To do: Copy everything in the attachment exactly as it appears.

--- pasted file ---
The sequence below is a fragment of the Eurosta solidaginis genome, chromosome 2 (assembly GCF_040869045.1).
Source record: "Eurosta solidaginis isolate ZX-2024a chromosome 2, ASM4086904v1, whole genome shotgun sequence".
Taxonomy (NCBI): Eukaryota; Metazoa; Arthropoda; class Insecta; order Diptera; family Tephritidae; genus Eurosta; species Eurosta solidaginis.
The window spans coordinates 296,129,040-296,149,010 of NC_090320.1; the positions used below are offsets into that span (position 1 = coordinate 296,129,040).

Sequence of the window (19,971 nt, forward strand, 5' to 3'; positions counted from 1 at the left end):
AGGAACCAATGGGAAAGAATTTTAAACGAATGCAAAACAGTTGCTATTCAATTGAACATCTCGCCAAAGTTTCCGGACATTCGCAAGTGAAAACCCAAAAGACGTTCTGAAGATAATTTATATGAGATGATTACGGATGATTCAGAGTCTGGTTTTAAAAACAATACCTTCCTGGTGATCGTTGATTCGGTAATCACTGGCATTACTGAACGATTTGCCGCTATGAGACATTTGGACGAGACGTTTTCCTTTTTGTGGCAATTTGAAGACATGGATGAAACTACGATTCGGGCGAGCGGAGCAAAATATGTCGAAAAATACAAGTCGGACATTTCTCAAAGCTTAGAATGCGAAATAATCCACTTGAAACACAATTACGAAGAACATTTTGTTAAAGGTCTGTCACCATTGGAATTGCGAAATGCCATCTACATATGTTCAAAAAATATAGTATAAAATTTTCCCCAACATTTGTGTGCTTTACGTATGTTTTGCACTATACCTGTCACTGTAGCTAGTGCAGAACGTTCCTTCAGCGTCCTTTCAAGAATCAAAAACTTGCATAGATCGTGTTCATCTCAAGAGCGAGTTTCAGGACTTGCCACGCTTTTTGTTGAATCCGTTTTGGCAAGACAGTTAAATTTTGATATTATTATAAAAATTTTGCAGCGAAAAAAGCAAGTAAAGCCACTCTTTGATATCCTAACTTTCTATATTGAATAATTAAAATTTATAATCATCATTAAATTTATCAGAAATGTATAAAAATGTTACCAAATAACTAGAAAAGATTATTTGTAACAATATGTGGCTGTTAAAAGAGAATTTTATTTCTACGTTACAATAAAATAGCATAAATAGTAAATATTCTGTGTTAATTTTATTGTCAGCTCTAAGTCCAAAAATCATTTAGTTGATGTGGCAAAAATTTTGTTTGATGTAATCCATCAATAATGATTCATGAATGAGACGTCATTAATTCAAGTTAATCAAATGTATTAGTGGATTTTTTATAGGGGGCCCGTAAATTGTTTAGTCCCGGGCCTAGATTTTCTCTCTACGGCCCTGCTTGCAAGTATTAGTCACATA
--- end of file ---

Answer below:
The sequence below is a fragment of the Eurosta solidaginis genome, chromosome 2 (assembly GCF_040869045.1).
Source record: "Eurosta solidaginis isolate ZX-2024a chromosome 2, ASM4086904v1, whole genome shotgun sequence".
Taxonomy (NCBI): Eukaryota; Metazoa; Arthropoda; class Insecta; order Diptera; family Tephritidae; genus Eurosta; species Eurosta solidaginis.
The window spans coordinates 296,129,040-296,149,010 of NC_090320.1; the positions used below are offsets into that span (position 1 = coordinate 296,129,040).

Sequence of the window (19,971 nt, forward strand, 5' to 3'; positions counted from 1 at the left end):
AGGAACCAATGGGAAAGAATTTTAAACGAATGCAAAACAGTTGCTATTCAATTGAACATCTCGCCAAAGTTTCCGGACATTCGCAAGTGAAAACCCAAAAGACGTTCTGAAGATAATTTATATGAGATGATTACGGATGATTCAGAGTCTGGTTTTAAAAACAATACCTTCCTGGTGATCGTTGATTCGGTAATCACTGGCATTACTGAACGATTTGCCGCTATGAGACATTTGGACGAGACGTTTTCCTTTTTGTGGCAATTTGAAGACATGGATGAAACTACGATTCGGGCGAGCGGAGCAAAATATGTCGAAAAATACAAGTCGGACATTTCTCAAAGCTTAGAATGCGAAATAATCCACTTGAAACACAATTACGAAGAACATTTTGTTAAAGGTCTGTCACCATTGGAATTGCGAAATGCCATCTACATATGTTCAAAAAATATAGTATAAAATTTTCCCCAACATTTGTGTGCTTTACGTATGTTTTGCACTATACCTGTCACTGTAGCTAGTGCAGAACGTTCCTTCAGCGTCCTTTCAAGAATCAAAAACTTGCATAGATCGTGTTCATCTCAAGAGCGAGTTTCAGGACTTGCCACGCTTTTTGTTGAATCCGTTTTGGCAAGACAGTTAAATTTTGATATTATTATAAAAATTTTGCAGCGAAAAAAGCAAGTAAAGCCACTCTTTGATATCCTAACTTTCTATATTGAATAATTAAAATTTATAATCATCATTAAATTTATCAGAAATGTATAAAAATGTTACCAAATAACTAGAAAAGATTATTTGTAACAATATGTGGCTGTTAAAAGAGAATTTTATTTCTACGTTACAATAAAATAGCATAAATAGTAAATATTCTGTGTTAATTTTATTGTCAGCTCTAAGTCCAAAAATCATTTAGTTGATGTGGCAAAAATTTTGTTTGATGTAATCCATCAATAATGATTCATGAATGAGACGTCATTAATTCAAGTTAATCAAATGTATTAGTGGATTTTTTATAGGGGGCCCGTAAATTGTTTAGTCCCGGGCCTAGATTTTCTCTCTACGGCCCTGCTTGCAAGTATTAGTCACATA